ByteIntroduction

Not having re-usable code is hurting the company by costing too much in code maintenance. Redesign the code base such that the developers can bring in their own nuances inspite of the re-use, using Polymorphism.

Skills:

OOPS

Objective

Learn polymorphism by applying it in a practical scenario.

Prerequisite

Taking up the OOP Essentials: Inheritance Byte is a prerequisite as the current Byte builds on top of the codebase used there.

Background

Polymorphism is about being able to change the functionality offered by a method, depending on the situation.


This is achieved in two ways

  1. Method Overriding - Child class implements a method that is already present in the parent class, resulting in the child method being invoked - Dynamic polymorphism.

  2. Method Overloading - Writing multiple methods with the same name but with different sets of parameters (or order of parameters) so that the appropriate method gets invoked based on the parameters passed - Static polymorphism. This may not be supported cleanly in some languages (e.g. Python).


In this Byte, we will learn method overriding and touch upon method overloading. We’ll see how they simplify code.

Primary goals

  1. Understand where and how to apply method overriding

  2. Understand where and how to apply method overloading

Objective

Learn polymorphism by applying it in a practical scenario.

Prerequisite

Taking up the OOP Essentials: Inheritance Byte is a prerequisite as the current Byte builds on top of the codebase used there.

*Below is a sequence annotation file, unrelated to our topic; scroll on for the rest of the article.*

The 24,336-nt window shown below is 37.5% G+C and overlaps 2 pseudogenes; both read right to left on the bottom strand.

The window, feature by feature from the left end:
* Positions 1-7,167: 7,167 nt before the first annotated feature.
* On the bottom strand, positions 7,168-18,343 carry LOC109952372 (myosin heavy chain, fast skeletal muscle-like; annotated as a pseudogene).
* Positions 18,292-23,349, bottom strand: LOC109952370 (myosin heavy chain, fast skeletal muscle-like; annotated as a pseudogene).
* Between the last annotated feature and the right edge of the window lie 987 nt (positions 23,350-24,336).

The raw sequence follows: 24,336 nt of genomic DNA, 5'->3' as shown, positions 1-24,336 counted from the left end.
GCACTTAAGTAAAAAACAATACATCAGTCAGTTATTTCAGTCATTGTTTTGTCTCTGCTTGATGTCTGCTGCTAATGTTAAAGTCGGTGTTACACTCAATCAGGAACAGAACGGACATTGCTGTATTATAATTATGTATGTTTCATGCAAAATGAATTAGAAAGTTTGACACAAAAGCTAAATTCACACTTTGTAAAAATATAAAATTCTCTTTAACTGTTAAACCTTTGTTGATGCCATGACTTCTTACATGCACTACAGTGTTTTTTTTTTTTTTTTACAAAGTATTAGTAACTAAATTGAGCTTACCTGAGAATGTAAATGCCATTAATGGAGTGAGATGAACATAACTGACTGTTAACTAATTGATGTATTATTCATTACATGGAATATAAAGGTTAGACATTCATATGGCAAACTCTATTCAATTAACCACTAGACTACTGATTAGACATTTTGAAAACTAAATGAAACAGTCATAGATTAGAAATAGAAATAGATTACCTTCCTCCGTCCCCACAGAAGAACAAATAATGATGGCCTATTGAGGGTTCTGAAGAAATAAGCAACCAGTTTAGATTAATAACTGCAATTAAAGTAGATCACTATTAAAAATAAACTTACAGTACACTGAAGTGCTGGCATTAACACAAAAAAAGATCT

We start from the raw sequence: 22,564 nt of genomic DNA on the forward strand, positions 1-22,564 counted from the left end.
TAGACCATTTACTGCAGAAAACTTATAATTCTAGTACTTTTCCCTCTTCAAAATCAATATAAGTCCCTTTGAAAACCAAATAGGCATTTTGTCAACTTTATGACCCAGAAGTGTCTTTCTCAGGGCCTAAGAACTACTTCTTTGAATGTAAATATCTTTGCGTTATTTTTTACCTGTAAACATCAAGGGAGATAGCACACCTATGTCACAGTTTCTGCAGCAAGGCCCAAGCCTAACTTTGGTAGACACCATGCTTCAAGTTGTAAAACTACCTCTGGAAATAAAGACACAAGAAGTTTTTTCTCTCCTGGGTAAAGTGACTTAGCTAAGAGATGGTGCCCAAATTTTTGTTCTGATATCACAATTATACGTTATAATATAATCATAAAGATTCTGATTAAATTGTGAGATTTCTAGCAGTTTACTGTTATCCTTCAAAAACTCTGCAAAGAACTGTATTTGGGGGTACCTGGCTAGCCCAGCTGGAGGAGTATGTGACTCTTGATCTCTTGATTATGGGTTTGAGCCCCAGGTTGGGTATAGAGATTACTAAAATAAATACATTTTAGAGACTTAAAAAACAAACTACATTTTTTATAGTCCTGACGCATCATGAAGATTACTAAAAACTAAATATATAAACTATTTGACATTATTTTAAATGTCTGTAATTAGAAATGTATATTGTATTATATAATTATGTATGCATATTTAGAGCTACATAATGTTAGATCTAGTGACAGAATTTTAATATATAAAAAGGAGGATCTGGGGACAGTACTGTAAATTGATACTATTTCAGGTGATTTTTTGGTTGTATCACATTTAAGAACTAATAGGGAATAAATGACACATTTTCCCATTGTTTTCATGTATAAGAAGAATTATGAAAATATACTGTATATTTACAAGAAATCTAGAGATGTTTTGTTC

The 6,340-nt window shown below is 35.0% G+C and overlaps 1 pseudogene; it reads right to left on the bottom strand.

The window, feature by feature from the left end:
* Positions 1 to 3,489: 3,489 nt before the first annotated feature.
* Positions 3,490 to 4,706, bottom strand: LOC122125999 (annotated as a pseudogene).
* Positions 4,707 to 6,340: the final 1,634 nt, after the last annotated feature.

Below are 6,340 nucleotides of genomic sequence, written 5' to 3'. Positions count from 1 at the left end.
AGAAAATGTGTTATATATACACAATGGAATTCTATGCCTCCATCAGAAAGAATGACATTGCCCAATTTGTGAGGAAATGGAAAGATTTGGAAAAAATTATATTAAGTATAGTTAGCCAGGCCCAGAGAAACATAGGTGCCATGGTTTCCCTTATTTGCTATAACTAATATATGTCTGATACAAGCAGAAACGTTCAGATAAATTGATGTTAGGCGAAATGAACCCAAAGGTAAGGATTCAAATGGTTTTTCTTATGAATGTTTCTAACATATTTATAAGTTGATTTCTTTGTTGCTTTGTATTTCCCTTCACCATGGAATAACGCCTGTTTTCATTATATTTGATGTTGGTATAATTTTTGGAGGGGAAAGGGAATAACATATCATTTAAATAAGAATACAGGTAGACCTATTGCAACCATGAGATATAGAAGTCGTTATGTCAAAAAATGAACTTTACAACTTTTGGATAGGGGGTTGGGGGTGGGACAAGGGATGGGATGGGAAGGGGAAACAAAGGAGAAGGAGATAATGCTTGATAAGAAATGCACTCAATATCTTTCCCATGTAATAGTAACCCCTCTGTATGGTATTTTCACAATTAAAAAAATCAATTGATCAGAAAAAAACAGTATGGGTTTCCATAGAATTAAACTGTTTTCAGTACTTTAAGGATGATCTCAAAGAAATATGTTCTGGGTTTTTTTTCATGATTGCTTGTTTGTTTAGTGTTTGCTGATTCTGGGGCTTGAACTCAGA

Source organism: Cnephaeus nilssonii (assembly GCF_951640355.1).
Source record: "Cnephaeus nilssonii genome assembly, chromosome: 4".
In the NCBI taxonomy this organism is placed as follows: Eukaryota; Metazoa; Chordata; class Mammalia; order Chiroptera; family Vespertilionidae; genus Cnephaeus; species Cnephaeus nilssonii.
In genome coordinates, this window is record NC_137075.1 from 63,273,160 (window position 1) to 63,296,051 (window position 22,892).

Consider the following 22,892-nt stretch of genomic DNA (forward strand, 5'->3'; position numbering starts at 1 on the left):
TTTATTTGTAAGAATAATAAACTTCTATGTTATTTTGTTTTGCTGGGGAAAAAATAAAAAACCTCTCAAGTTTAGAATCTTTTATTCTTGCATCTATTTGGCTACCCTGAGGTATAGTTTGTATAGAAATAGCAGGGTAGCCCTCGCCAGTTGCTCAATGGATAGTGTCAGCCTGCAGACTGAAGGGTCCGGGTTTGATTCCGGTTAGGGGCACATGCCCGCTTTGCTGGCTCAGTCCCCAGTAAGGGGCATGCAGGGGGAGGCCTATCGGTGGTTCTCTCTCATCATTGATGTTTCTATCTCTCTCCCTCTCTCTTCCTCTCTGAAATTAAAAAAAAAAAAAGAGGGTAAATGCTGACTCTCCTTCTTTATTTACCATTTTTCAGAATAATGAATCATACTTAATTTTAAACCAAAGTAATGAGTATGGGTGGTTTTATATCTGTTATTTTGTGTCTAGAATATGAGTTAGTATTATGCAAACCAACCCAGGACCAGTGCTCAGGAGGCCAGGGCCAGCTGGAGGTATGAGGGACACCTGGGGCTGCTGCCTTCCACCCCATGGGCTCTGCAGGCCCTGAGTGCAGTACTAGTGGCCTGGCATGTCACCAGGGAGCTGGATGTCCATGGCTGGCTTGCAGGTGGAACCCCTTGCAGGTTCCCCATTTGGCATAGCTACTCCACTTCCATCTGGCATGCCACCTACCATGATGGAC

Background

Polymorphism is about being able to change the functionality offered by a method, depending on the situation.


This is achieved in two ways

  1. Method Overriding - Child class implements a method that is already present in the parent class, resulting in the child method being invoked - Dynamic polymorphism.

  2. Method Overloading - Writing multiple methods with the same name but with different sets of parameters (or order of parameters) so that the appropriate method gets invoked based on the parameters passed - Static polymorphism. This may not be supported cleanly in some languages (e.g. Python).


In this Byte, we will learn method overriding and touch upon method overloading. We’ll see how they simplify code.

Primary goals

  1. Understand where and how to apply method overriding

  2. Understand where and how to apply method overloading

Current situation

The company wants to continue improving the Messaging Application that we started with in the OOPS Inheritance Byte.